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Elizabeth Cady Stanton was born in Johnstown, New York in 1815. Throughout her life she was a prominent woman’s rights activist, abolitionist and writer. She’s perhaps best known for her role as an organiser of the world’s first women’s rights convention, the 1848 Senaca Falls Convention, and for authoring the Declaration of Sentiments that was presented there:

“The history of mankind is a history of repeated injuries and usurpations on the part of man toward woman, having in direct object the establishment of an absolute tyranny over her. To prove this, let facts be submitted to a candid world.

He has never permitted her to exercise her inalienable right to the elective franchise.

He has compelled her to submit to laws, in the formation of which she had no voice.

He has withheld from her rights which are given to the most ignorant and degraded men—both natives and foreigners.

Having deprived her of this first right of a citizen, the elective franchise, thereby leaving her without representation in the halls of legislation, he has oppressed her on all sides.”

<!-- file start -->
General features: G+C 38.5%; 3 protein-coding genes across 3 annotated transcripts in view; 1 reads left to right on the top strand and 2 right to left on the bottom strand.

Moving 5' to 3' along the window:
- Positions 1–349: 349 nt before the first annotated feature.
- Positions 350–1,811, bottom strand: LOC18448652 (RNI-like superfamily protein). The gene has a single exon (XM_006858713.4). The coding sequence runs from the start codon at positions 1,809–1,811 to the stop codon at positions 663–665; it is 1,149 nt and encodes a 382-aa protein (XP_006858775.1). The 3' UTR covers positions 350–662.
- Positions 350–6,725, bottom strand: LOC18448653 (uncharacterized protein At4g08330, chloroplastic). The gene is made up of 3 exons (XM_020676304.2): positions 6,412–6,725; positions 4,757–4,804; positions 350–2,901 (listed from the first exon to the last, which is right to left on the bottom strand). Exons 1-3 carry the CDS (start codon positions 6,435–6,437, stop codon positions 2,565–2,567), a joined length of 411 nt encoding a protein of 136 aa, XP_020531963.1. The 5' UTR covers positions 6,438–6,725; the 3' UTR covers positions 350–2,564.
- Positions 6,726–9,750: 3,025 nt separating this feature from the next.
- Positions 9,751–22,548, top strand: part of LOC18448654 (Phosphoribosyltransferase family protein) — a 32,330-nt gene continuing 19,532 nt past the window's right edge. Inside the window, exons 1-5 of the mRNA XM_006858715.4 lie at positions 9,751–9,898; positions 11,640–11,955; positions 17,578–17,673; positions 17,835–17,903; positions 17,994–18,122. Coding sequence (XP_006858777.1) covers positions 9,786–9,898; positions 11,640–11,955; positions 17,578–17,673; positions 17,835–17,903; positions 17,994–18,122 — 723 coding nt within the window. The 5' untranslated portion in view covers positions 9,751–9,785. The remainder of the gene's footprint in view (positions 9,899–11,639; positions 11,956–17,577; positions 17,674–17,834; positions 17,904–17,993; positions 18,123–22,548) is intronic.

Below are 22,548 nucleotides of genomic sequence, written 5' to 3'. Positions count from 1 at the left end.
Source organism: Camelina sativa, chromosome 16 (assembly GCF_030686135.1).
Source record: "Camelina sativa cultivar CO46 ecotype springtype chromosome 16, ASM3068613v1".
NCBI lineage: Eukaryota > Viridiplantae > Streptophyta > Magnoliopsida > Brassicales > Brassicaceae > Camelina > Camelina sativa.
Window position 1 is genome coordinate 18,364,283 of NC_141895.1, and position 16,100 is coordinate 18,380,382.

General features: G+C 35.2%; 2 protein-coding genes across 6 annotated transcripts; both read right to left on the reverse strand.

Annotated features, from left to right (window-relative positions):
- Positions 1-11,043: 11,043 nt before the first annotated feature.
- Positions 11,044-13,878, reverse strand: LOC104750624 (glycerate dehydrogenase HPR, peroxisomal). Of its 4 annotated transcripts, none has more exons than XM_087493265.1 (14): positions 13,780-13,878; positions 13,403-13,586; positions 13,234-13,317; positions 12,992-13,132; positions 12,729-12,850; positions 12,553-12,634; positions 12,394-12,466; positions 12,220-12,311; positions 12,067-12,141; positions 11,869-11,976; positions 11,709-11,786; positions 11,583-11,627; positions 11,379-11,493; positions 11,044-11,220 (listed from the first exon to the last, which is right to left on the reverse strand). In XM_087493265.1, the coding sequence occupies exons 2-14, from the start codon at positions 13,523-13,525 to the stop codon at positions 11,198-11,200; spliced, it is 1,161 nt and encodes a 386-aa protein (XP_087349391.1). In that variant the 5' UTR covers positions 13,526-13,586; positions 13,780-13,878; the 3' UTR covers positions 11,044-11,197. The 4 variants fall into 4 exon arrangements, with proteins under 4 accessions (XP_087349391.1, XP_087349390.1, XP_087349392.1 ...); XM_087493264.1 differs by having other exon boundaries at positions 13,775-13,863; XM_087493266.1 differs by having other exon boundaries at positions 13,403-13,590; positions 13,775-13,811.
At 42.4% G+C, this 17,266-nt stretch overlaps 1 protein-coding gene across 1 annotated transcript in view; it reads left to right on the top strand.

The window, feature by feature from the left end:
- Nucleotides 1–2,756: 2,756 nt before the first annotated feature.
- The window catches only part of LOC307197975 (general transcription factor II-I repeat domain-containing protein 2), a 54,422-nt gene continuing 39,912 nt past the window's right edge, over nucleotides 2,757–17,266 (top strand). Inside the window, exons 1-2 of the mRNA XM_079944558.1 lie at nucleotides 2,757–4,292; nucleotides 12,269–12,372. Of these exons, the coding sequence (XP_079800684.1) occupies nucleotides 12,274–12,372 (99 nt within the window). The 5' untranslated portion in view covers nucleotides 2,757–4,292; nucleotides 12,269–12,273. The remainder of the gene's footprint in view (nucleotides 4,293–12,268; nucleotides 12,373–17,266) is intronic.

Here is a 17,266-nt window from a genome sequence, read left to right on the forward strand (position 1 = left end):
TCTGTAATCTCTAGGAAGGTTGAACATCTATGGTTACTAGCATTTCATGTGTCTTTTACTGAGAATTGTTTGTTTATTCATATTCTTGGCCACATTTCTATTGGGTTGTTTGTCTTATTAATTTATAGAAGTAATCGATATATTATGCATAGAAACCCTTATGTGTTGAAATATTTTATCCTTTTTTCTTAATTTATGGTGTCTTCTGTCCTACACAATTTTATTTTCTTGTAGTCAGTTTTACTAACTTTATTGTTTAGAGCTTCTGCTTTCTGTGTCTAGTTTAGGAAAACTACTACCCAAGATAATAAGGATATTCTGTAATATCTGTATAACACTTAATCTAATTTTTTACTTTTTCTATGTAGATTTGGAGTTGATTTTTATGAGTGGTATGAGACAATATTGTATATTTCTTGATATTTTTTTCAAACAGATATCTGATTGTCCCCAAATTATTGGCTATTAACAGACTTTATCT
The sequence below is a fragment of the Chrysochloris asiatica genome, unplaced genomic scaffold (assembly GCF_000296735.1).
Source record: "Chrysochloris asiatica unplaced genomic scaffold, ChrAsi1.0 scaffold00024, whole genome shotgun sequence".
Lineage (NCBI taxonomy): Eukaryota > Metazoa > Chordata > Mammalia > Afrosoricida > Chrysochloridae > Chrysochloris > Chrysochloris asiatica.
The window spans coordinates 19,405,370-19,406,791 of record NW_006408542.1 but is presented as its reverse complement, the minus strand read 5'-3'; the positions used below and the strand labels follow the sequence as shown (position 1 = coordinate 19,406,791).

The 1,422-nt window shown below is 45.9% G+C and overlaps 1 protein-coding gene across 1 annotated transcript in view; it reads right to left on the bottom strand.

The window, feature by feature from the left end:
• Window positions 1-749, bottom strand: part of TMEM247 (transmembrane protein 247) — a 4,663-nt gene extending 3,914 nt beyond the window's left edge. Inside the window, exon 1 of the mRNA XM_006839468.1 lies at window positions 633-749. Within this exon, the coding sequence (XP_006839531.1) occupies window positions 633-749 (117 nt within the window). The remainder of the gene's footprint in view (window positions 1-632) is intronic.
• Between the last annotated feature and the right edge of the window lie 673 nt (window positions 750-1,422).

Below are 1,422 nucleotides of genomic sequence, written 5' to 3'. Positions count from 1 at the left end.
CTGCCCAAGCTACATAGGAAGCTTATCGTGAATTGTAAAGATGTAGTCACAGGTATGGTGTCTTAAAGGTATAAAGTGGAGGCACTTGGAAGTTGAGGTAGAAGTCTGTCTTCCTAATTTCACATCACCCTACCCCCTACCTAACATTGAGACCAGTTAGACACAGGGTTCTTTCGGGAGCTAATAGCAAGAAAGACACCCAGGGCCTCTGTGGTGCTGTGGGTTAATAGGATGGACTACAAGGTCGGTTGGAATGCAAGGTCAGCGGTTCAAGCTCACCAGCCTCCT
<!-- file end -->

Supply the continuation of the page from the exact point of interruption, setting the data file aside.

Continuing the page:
Extract from the Declaration of Sentiments

Stanton wasn’t just concerned with women’s suffrage. She was a prominent abolitionist in the years leading up to the American Civil War, alongside her husband Henry B. Stanton. During the period after the war known as Reconstruction the two campaigned to have women’s rights issues considered alongside the passage of the 14th and 15th amendments, to the anger of some of their former allies.

Stanton fell out of favour with the mainstream women’s rights movement towards the end of her life, partly due to her outspoken stance on women’s reproductive rights and her support of women leaving unhappy marriages to seek a divorce. Nevertheless, she was elected as the first president of the National American Woman Suffrage Association, which was eventually successful in lobbying for the passage of the 19th amendment, which gave women the right to vote.

Keep an eye on our website for more blogs like this one, or follow us on Twitter @transatlanticladies using the hashtag #TLWsuffrage. And if you want to learn more about ground-breaking suffragettes, make your own rosettes, and learn about women and the vote, join us at the People’s Palace for an afternoon of crafts, talks, and a look at Glasgow’s suffrage collections!

 

*image sourced here, last accessed May 6th 2018*

Sources/Further Reading:

https://www.history.com/topics/womens-history/elizabeth-cady-stanton

https://www.biography.com/people/elizabeth-cady-stanton-9492182

https://www.nps.gov/wori/learn/historyculture/elizabeth-cady-stanton.htm

 

 

 

Suffragette Spotlight: Rosa May Billinghurst

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Photo courtesy of LSE Library